India has banned commercial surrogacy after its parliament passed a bill ending the country’s reputation as a ‘rent a womb’ haven for childless couples.
The Surrogacy (Regulation) Bill 2016 bans all foreign applicants, bringing to an end a period during which India became the world’s “fertility tourism” hotspot, with an estimated $400m (£317m) per year being spent by couples from abroad.
The new law’s supporters say it will also protect vulnerable women from being exploited by unscrupulous agents for wealthy Indian clients seeking to jump adoption queues. Now, surrogate mothers must be a “close relative” and recipients must be infertile couples who have been married at least five years.
As the bill was being discussed in the Lok Sabha, the lower house of parliament, the health minister, J P Nadda, said: "Even NGOs and civil society were of the opinion that commercial surrogacy must be stopped.
“Exploitation of surrogate mothers was also an issue. The government decided to come out with the bill keeping the Indian ethos in mind, so that exploitation of surrogate mothers could be stopped."
The law seeks to end such exploitation and only allow “altruistic surrogacy”, as now surrogates will be stopped from accepting money, other than payment of medical bills.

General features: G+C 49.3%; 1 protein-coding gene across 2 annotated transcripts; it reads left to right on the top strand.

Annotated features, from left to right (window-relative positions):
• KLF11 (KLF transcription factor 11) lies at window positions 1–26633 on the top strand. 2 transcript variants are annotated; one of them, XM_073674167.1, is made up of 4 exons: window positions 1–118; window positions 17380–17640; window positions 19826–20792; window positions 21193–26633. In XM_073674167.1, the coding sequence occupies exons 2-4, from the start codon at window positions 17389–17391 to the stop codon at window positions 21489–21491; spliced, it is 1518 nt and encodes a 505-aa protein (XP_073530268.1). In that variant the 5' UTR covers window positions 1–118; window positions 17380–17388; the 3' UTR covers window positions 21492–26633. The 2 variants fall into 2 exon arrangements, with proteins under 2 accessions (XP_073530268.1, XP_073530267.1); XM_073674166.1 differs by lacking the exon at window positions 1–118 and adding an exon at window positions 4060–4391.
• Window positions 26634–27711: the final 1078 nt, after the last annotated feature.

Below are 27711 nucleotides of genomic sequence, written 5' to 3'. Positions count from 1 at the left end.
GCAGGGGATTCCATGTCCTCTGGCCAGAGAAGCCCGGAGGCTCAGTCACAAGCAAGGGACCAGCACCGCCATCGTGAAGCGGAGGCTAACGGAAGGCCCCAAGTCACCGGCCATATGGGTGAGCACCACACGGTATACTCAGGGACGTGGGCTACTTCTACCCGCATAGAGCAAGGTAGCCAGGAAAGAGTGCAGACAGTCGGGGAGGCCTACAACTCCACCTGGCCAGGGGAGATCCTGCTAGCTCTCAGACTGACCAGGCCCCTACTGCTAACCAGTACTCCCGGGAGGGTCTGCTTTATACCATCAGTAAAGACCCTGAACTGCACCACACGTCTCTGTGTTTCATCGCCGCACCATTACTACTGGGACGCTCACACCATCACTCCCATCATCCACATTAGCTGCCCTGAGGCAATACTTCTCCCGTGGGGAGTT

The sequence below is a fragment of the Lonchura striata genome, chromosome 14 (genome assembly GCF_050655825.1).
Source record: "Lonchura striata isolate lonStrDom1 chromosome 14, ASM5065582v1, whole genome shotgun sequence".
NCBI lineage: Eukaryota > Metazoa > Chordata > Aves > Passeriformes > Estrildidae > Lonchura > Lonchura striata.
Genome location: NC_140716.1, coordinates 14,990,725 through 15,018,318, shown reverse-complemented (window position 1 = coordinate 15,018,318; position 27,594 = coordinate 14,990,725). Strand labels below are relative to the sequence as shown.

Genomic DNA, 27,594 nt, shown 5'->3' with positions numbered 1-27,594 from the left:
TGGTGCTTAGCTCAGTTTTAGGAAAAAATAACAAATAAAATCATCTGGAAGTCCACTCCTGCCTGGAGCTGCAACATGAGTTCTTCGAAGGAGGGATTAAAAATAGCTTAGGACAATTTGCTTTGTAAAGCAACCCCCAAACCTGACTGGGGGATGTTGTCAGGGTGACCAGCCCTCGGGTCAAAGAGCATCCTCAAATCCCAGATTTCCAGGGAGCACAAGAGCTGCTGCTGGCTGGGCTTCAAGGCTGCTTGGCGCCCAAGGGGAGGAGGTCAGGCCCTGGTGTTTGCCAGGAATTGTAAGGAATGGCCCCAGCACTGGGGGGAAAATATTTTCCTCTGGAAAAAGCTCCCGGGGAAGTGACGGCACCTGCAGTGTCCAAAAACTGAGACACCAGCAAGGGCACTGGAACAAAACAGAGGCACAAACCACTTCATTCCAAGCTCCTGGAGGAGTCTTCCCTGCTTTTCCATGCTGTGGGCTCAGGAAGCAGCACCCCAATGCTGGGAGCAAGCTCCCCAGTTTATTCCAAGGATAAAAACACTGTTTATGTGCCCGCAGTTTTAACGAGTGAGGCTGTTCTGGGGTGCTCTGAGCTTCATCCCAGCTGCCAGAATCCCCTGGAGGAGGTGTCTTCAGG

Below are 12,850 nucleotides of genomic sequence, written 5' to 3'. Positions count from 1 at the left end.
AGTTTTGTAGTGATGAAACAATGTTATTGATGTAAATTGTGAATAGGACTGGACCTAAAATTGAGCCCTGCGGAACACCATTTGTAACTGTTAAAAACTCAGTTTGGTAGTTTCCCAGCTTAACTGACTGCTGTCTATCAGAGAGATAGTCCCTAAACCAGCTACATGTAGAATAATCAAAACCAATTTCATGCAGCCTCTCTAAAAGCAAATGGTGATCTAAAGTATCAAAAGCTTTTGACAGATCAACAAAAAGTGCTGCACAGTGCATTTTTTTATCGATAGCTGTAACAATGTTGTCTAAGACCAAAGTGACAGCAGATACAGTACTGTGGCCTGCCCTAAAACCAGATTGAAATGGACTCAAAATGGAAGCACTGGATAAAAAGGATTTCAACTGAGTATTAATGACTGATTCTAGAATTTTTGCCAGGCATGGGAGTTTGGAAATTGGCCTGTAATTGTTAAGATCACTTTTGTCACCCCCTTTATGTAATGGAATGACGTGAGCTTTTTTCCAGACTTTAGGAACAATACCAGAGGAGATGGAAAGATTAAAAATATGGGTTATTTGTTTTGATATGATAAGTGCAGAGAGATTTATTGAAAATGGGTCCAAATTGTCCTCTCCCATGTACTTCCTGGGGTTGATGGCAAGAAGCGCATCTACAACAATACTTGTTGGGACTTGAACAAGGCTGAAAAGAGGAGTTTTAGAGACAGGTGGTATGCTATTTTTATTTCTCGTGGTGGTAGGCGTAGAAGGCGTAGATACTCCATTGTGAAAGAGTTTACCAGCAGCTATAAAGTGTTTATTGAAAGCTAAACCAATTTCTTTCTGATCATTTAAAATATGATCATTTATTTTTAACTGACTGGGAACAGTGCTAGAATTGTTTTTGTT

However opponents say prohibition of commercial surrogacy could push the business underground, and that the definition of “close relative” is problematic.
Dr Ranjana Kumari of the Centre for Social Research, a women’s rights group based in Delhi, said: “I think it is a little extreme to ban it completely, we would have liked to have seen better regulation. That way at least it would have remained in the open.
“Given the social relations in some Indian societies, there is also a worry that due to power dynamics some females could be coerced into such situations.
“Ideally regulation would’ve helped ensure consent, but it’s the law now so hopefully it will still help.”
The bill bans any form of surrogacy for gay people, single parents and unmarried couples, prompting some to call it archaic.
“It is a good bill but not modern enough,” said Supriya Sule, an MP for the Congress Party, during the bill’s debate.
Ghosh Dastidar of the Trinamool Congress Party (TCP) said same-sex couples should also be allowed to have a child through surrogacy.
Though hard data is extremely rare, some estimates said in the “fertility tourism” boom years between 2002 – 2015, some clinics counted gay – mainly American – couples as 40 per cent of their business.